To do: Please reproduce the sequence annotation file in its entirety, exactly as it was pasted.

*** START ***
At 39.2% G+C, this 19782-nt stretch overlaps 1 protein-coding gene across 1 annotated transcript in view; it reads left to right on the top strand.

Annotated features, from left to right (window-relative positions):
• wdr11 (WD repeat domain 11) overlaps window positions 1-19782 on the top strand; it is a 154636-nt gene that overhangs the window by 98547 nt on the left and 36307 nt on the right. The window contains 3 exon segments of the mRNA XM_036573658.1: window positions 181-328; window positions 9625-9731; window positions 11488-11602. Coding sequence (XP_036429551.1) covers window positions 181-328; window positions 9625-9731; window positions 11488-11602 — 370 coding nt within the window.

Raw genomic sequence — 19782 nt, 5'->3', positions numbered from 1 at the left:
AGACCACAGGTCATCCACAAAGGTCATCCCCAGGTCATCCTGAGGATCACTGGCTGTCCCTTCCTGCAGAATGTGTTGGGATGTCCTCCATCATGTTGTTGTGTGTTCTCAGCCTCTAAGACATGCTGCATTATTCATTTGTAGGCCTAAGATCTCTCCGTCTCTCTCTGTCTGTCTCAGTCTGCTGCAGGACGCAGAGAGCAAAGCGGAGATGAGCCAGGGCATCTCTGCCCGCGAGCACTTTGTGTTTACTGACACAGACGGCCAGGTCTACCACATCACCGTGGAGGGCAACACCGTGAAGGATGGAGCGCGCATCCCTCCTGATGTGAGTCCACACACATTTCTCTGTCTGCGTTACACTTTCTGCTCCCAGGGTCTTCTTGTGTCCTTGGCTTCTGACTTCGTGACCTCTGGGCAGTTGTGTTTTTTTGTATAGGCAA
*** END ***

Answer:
At 39.2% G+C, this 19782-nt stretch overlaps 1 protein-coding gene across 1 annotated transcript in view; it reads left to right on the top strand.

Annotated features, from left to right (window-relative positions):
• wdr11 (WD repeat domain 11) overlaps window positions 1-19782 on the top strand; it is a 154636-nt gene that overhangs the window by 98547 nt on the left and 36307 nt on the right. The window contains 3 exon segments of the mRNA XM_036573658.1: window positions 181-328; window positions 9625-9731; window positions 11488-11602. Coding sequence (XP_036429551.1) covers window positions 181-328; window positions 9625-9731; window positions 11488-11602 — 370 coding nt within the window.

Raw genomic sequence — 19782 nt, 5'->3', positions numbered from 1 at the left:
AGACCACAGGTCATCCACAAAGGTCATCCCCAGGTCATCCTGAGGATCACTGGCTGTCCCTTCCTGCAGAATGTGTTGGGATGTCCTCCATCATGTTGTTGTGTGTTCTCAGCCTCTAAGACATGCTGCATTATTCATTTGTAGGCCTAAGATCTCTCCGTCTCTCTCTGTCTGTCTCAGTCTGCTGCAGGACGCAGAGAGCAAAGCGGAGATGAGCCAGGGCATCTCTGCCCGCGAGCACTTTGTGTTTACTGACACAGACGGCCAGGTCTACCACATCACCGTGGAGGGCAACACCGTGAAGGATGGAGCGCGCATCCCTCCTGATGTGAGTCCACACACATTTCTCTGTCTGCGTTACACTTTCTGCTCCCAGGGTCTTCTTGTGTCCTTGGCTTCTGACTTCGTGACCTCTGGGCAGTTGTGTTTTTTTGTATAGGCAA